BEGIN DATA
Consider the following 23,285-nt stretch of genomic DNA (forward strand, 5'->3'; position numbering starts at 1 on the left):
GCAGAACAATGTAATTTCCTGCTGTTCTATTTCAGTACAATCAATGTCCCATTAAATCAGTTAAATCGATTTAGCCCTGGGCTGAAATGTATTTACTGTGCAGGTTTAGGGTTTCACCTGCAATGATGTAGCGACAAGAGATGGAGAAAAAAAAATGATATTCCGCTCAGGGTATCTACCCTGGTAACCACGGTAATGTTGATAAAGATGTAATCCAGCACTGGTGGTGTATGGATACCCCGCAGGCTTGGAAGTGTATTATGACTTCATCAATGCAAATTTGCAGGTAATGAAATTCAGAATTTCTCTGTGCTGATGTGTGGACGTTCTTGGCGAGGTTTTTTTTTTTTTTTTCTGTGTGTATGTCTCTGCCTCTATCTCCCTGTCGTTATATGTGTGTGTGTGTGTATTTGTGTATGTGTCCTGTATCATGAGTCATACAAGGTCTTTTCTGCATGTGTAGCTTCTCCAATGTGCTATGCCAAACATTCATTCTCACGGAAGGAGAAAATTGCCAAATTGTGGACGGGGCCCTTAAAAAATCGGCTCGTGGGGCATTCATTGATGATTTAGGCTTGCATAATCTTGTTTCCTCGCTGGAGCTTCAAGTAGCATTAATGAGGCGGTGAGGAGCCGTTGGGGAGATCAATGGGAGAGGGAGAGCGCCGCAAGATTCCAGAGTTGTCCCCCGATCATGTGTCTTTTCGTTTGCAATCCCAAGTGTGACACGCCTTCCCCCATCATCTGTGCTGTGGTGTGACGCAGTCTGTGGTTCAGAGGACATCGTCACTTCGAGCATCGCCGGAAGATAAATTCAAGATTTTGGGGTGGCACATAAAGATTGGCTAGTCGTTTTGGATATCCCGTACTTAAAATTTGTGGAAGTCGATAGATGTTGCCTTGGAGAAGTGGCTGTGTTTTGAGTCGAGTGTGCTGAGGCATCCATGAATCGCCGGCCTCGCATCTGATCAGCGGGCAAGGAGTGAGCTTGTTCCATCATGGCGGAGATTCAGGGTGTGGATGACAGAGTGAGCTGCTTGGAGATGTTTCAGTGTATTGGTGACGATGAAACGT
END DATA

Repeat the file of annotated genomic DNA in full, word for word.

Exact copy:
Consider the following 23,285-nt stretch of genomic DNA (forward strand, 5'->3'; position numbering starts at 1 on the left):
GCAGAACAATGTAATTTCCTGCTGTTCTATTTCAGTACAATCAATGTCCCATTAAATCAGTTAAATCGATTTAGCCCTGGGCTGAAATGTATTTACTGTGCAGGTTTAGGGTTTCACCTGCAATGATGTAGCGACAAGAGATGGAGAAAAAAAAATGATATTCCGCTCAGGGTATCTACCCTGGTAACCACGGTAATGTTGATAAAGATGTAATCCAGCACTGGTGGTGTATGGATACCCCGCAGGCTTGGAAGTGTATTATGACTTCATCAATGCAAATTTGCAGGTAATGAAATTCAGAATTTCTCTGTGCTGATGTGTGGACGTTCTTGGCGAGGTTTTTTTTTTTTTTTTCTGTGTGTATGTCTCTGCCTCTATCTCCCTGTCGTTATATGTGTGTGTGTGTGTATTTGTGTATGTGTCCTGTATCATGAGTCATACAAGGTCTTTTCTGCATGTGTAGCTTCTCCAATGTGCTATGCCAAACATTCATTCTCACGGAAGGAGAAAATTGCCAAATTGTGGACGGGGCCCTTAAAAAATCGGCTCGTGGGGCATTCATTGATGATTTAGGCTTGCATAATCTTGTTTCCTCGCTGGAGCTTCAAGTAGCATTAATGAGGCGGTGAGGAGCCGTTGGGGAGATCAATGGGAGAGGGAGAGCGCCGCAAGATTCCAGAGTTGTCCCCCGATCATGTGTCTTTTCGTTTGCAATCCCAAGTGTGACACGCCTTCCCCCATCATCTGTGCTGTGGTGTGACGCAGTCTGTGGTTCAGAGGACATCGTCACTTCGAGCATCGCCGGAAGATAAATTCAAGATTTTGGGGTGGCACATAAAGATTGGCTAGTCGTTTTGGATATCCCGTACTTAAAATTTGTGGAAGTCGATAGATGTTGCCTTGGAGAAGTGGCTGTGTTTTGAGTCGAGTGTGCTGAGGCATCCATGAATCGCCGGCCTCGCATCTGATCAGCGGGCAAGGAGTGAGCTTGTTCCATCATGGCGGAGATTCAGGGTGTGGATGACAGAGTGAGCTGCTTGGAGATGTTTCAGTGTATTGGTGACGATGAAACGT